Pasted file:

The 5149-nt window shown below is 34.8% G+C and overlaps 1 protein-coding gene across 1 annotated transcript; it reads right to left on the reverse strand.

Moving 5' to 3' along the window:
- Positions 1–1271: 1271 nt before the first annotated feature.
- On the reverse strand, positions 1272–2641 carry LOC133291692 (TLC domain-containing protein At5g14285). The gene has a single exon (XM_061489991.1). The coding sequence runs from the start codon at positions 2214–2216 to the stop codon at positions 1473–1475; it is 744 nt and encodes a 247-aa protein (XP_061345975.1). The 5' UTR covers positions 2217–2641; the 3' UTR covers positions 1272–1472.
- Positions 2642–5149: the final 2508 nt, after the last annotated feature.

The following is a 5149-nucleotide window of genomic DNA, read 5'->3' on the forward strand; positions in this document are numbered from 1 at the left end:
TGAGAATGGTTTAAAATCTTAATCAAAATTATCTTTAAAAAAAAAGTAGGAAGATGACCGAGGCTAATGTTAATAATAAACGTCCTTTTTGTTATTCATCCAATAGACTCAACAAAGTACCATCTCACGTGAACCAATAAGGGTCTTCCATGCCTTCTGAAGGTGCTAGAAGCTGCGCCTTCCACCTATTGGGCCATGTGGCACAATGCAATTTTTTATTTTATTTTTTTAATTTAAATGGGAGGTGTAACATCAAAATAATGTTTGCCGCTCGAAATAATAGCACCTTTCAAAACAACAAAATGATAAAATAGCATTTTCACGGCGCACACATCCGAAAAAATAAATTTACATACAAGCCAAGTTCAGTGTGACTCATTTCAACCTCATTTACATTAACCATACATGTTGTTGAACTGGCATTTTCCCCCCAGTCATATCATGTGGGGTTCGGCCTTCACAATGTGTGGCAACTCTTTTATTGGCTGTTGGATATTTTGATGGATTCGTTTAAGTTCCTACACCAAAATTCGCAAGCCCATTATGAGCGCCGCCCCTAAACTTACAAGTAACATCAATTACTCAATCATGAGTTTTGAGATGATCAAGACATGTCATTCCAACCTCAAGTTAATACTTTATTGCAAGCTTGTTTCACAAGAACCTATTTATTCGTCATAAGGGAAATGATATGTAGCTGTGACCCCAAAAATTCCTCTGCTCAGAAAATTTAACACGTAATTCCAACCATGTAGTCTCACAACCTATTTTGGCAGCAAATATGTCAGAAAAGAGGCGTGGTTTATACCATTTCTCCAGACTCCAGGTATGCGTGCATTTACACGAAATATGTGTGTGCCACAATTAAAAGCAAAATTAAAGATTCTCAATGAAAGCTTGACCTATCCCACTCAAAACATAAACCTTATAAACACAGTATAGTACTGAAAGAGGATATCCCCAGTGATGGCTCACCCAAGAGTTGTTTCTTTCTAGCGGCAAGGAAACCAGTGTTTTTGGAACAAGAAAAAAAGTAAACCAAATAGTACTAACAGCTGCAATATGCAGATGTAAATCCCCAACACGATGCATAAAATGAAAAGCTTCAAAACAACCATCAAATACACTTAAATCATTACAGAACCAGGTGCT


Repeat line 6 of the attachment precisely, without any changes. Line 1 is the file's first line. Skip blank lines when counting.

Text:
The following is a 5149-nucleotide window of genomic DNA, read 5'->3' on the forward strand; positions in this document are numbered from 1 at the left end: